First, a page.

[BLML] scoring question

Richard Hills hildalirsch at gmail.com
Thu May 28 19:06:59 CEST 2015

Thirty-five years ago I was a trainee Director in Hobart. When I ran the
Wednesday walk-in pairs, a two field Mitchell movement, it was traditional
for the experts to sit North-South and for the novices to sit East-West.

If I had made the Director's Error of rotating a board 90 degrees, and if I
had made a second Director's Error of letting the result stand, then I
would have hugely advantaged the expert pair and hugely disadvantaged the
novice pair. The experts, temporarily East-West, would be comparing their
result against the results of the other novices. The novices, temporarily
North-South, would be comparing their result against the results of the
other experts.

Another example was an English congress many years ago. Although there were
two sections, open and restricted, they shared the same boards. A
restricted pair accidentally wandered into the open section and played a
board. How would you rule?

Best wishes,

Richard Hills

On Friday, May 29, 2015, Richard Hills <hildalirsch at gmail.com> wrote:

> Law 16C2(a) is a useful Law, but I disagree with Sven calling it a "carte
> blanche" Law.
> For example, many years ago I played in the Spring National Teams. As I
> was collecting a board from an adjacent table, LHO's ace of hearts fell
> face up. I quickly concealed it with my foot, then summoned the Director.
> As luck would have it, the trainee Director had not come across this
> obscure situation before, so the Chief Director was summoned. The CTD
> checked whether the other table had played the board. As they had not, I
> was rotated into the ace of hearts seat, and the other table was  later
> likewise rotated.
> But if I had seen LHO's ace of hearts in a two-winner vanilla Mitchell
> movement, then Law 16C2(a) would not apply. Instead the Director
> would apply Law 16C2 (c), allowing completion of play pending consideration
> of a possible adjusted score.
> Note that it is illegal to apply the so-called "carte blanche" Law 16C2(a)
> if the UI is received after the first call in the auction. In Steve
> Willner's case play had been completed before the error was discovered. If,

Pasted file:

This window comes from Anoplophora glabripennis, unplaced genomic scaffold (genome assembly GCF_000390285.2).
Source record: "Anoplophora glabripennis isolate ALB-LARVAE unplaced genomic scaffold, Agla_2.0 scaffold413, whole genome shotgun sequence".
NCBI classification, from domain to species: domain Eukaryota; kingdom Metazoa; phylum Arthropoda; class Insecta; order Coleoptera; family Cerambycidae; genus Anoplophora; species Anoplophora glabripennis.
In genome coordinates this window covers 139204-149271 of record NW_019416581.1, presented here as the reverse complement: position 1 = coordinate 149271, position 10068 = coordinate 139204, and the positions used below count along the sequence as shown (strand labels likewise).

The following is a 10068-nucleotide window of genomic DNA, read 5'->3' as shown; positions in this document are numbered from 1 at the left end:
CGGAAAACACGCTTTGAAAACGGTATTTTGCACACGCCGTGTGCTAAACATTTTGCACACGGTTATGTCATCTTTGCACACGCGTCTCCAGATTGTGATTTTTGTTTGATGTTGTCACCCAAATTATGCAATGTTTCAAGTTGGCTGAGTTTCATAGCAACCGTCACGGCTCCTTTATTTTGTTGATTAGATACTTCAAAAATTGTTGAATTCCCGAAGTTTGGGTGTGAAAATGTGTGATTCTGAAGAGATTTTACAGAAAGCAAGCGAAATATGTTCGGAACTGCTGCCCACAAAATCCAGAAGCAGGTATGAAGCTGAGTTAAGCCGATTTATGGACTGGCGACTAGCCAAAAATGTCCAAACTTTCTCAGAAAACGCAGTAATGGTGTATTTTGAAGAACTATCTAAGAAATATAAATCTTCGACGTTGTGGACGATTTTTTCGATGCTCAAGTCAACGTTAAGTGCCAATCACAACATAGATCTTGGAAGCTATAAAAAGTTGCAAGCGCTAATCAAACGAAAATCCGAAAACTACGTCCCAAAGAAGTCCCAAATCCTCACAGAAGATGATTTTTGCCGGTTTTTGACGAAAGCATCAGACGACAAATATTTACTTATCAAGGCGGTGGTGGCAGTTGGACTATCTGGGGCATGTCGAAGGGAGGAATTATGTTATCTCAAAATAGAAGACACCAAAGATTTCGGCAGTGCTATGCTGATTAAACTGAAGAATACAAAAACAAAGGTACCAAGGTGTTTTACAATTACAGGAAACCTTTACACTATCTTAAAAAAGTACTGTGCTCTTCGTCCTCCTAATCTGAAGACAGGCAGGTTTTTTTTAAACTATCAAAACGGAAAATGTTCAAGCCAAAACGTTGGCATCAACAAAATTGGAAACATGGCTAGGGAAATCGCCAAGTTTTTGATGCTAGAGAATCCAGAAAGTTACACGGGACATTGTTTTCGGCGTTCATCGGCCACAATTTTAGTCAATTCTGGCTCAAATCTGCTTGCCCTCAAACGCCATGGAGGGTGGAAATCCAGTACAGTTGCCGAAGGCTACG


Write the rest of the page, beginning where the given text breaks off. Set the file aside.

> for the sake of argument, one assumes that the Willner scenario was not a
> fouled board, then nevertheless massive UI occurred during the auction and
> play, hence no "carte blanche" ruling is permitted.
> Best wishes,
> Richard Hills
> On Friday, May 29, 2015, Sven Pran <svenpran at online.no
> <javascript:_e(%7B%7D,'cvml','svenpran at online.no');>> wrote:
>> > -----Opprinnelig melding-----
>> > Fra: blml-bounces at rtflb.org [mailto:blml-bounces at rtflb.org] På vegne av
>> Steve
>> > Willner
>> > Sendt: 28. mai 2015 15:38
>> > Til: Bridge Laws Mailing List
>> > Emne: Re: [BLML] scoring question
>> >
>> > On 2015-05-28 8:57 AM, Richard Hills wrote:
>> > > The key concluding phrase of Law 87A in this case is: "and the
>> > > contestants who ++should have had a score comparison++ did not play
>> > > the board in identical form for such reason."
>> >
>> > L87A has three conditions: A, or B, and C.  (The above is C.)  It looks
>> to
>> me as
>> > though either A or B is required for the board to be fouled.
>> >
>> > There's also L16C2a.  I would have thought that allows switching EW and
>> NS,
>> > but maybe that was a wrong interpretation.
>> [Sven Pran]
>> On the contrary L16C2a is a carte blanche to "save" the board whenever
>> reseating the players is sufficient to allow a normal play of the board.
>> "Unauthorized information" includes the case where a player has seen cards
>> not destined for him, for instance by taking the wrong hand from the
>> board.
>> _______________________________________________
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